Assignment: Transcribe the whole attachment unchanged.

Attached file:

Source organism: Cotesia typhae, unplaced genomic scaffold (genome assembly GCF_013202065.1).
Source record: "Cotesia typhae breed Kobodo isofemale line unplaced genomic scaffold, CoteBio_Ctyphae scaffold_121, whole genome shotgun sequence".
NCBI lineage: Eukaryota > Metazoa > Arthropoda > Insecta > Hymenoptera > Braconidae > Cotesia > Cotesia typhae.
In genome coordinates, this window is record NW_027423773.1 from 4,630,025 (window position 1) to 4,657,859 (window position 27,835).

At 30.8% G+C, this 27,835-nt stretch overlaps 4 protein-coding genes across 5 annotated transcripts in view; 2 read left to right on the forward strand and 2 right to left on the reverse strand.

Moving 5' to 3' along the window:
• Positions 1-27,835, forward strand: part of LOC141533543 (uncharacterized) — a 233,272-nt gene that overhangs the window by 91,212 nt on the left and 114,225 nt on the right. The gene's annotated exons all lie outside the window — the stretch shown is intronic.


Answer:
Source organism: Cotesia typhae, unplaced genomic scaffold (genome assembly GCF_013202065.1).
Source record: "Cotesia typhae breed Kobodo isofemale line unplaced genomic scaffold, CoteBio_Ctyphae scaffold_121, whole genome shotgun sequence".
NCBI lineage: Eukaryota > Metazoa > Arthropoda > Insecta > Hymenoptera > Braconidae > Cotesia > Cotesia typhae.
In genome coordinates, this window is record NW_027423773.1 from 4,630,025 (window position 1) to 4,657,859 (window position 27,835).

At 30.8% G+C, this 27,835-nt stretch overlaps 4 protein-coding genes across 5 annotated transcripts in view; 2 read left to right on the forward strand and 2 right to left on the reverse strand.

Moving 5' to 3' along the window:
• Positions 1-27,835, forward strand: part of LOC141533543 (uncharacterized) — a 233,272-nt gene that overhangs the window by 91,212 nt on the left and 114,225 nt on the right. The gene's annotated exons all lie outside the window — the stretch shown is intronic.